June 14, 2024

Healt Hid

Because health is very important to us

CDC updates COVID-19 recommendations for non-health care settings

4 min read

UNIVERSITY PARK, Pa. — On March 1, the Centers for Disease Control and Prevention (CDC) updated its longstanding, non-health-care-setting guidelines for people who have recently tested positive for COVID-19. The guidelines now align with recommendations for common respiratory illnesses, including influenza and respiratory syncytial virus, known as RSV.

The CDC’s guidance for COVID-19 is a symptom-based strategy that eliminates the need for people with COVID-19 to isolate for at least five days. Some respiratory illness symptoms can include chest discomfort, shortness of breath, fever, fatigue, vomiting and more. Symptomatic people can return to normal activities if, for 24 hours, they have been fever-free without using fever-reducing medication and if symptoms have been improving overall. The CDC encourages people recovering from respiratory illnesses and returning to normal activities to take additional preventive steps for the next five days to curb disease spread, including:

  • Wearing a well-fitting mask.

  • Keeping a distance from others.

  • Getting tested to inform your actions to prevent spread to others.

The CDC’s guidance also acknowledges that people recovering from respiratory illness and people who test positive for a virus but have no symptoms are typically less contagious but can still transmit the disease to others. Those who test positive for a virus but do not have symptoms can curb asymptomatic spread by wearing a well-fitting mask and keeping a distance from others for five days following the positive test.

While all respiratory viruses may not act similarly, according to the CDC, adopting a unified approach makes recommendations easier to understand and, thus, more likely to be followed. The CDC recommends staying up to date with immunizations, practicing good hygiene, and taking steps for cleaner air.

Penn State and University Health Services have and will continue to follow CDC guidance for COVID-19 and respiratory illnesses.

“The preventive, common-sense infection control strategies outlined in the guidance are part of the same education and public health messaging we have always disseminated to keep our students and staff healthy,” said Cecilia Devonshire, UHS infection control nurse manager.

“If you feel sick, stay home — do not go to class, do not attend indoor or crowded events, skip the Saturday night dinner or party, and take care of yourself. You are taking care of the community when you choose to take care of yourself.”

Visit the CDC’s respiratory illnesses website and FAQ page for more information on the latest CDC guidelines.

Continued viral activity

The CDC updates come at a time when respiratory viruses like influenza, common colds and stomach viruses are still circulating widely.

“Before everyone left for spring break, we continued to see strong flu numbers at UHS and in the wastewater surveillance. This is higher than we have seen in the past two flu seasons but consistent with pre-pandemic activity, which shows flu can last into April and May,” said Dr. Rebecca Simcik, UHS medical director. “We also had students who were quite ill, with non-flu and non-COVID viruses, and we expect continued presentation as everyone gathers back to campus and the classrooms. We might all be sick of winter and all the illnesses it brings, but we need to continue to mind the preventive measures that reduce the chance of getting sick.”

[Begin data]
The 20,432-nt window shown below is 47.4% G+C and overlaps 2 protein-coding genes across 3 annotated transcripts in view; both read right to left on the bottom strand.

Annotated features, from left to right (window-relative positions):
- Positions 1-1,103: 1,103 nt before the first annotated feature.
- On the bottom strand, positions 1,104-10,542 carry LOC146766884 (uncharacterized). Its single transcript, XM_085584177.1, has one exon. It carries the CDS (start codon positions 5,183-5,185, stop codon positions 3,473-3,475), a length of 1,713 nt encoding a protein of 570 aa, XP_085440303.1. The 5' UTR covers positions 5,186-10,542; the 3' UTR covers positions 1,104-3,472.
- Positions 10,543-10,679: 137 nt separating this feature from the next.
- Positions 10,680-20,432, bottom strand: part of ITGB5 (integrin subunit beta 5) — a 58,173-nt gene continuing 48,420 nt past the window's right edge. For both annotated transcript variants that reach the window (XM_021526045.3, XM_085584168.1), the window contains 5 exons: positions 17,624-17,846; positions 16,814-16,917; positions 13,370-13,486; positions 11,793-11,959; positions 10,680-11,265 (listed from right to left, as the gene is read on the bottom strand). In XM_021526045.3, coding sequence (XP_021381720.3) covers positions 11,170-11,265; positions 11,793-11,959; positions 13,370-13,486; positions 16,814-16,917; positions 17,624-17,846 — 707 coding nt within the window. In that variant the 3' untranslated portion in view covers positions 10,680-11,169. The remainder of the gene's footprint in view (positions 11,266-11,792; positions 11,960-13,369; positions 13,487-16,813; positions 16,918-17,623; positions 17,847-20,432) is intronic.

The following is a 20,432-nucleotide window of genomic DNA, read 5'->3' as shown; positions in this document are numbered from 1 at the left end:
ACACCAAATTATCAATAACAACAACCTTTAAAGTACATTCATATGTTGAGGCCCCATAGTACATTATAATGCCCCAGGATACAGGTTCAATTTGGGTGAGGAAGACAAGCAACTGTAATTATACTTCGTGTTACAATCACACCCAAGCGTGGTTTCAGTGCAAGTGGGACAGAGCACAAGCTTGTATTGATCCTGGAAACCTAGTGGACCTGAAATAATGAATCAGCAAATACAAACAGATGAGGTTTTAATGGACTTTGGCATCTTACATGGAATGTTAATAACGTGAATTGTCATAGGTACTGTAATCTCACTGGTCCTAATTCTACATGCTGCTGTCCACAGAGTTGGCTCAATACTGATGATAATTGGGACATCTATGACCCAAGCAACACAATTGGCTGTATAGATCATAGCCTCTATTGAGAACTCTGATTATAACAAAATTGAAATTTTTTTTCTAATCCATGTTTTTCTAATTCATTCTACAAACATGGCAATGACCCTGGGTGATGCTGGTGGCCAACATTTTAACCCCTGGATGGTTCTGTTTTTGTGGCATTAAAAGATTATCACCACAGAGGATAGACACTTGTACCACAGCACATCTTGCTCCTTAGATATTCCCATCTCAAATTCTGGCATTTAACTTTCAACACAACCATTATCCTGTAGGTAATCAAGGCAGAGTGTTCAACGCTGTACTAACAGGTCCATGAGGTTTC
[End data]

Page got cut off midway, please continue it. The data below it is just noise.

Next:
With warmer weather approaching, it is important to practice the following preventive measures to reduce the chances of getting sick:

  • Hand-wash with either soap and warm water or hand sanitizer frequently and before eating.

  • Avoid touching your face with unwashed hands.

  • Wear a high-quality mask when traveling through crowded or poorly ventilated spaces like buses or highly populated buildings or if you are already experiencing respiratory symptoms.

  • Avoid sharing food and drinks.

  • Clean frequently touched surfaces such as doorknobs and mobile devices.

  • Rest and re-charge, as adequate sleep is imperative in keeping your immune system running at full capacity.

  • Stay up to date with vaccines.

UHS offers the flu vaccine and the Moderna (Spikevax) COVID-19 vaccine. Both vaccines are usually free with most insurance.

Students who are sick and unsure if they should see a clinician can call University Health Services’ 24/7 Advice Nurse line at 814-865-4847 and press option 3. Students can schedule an appointment via myUHS or call 814-865-4UHS (4847). Students with respiratory symptoms who also have risk factors for severe illness should seek health care right away for testing or treatment. Treatment for flu and COVID-19 may be an option and needs to be started within a few days of when symptoms begin.

Students who are sick and need to stay home are responsible for communicating directly with instructors if they must miss a class, lab, work or assignments. Verification of illness forms will not be provided for routine illnesses or injuries, per University Health Services policy. Faculty are encouraged to continue to be sensitive to students’ well-being and work with them individually to meet academic requirements as they recover from illness.

For more information on UHS and its services, visit the University Health Services website.

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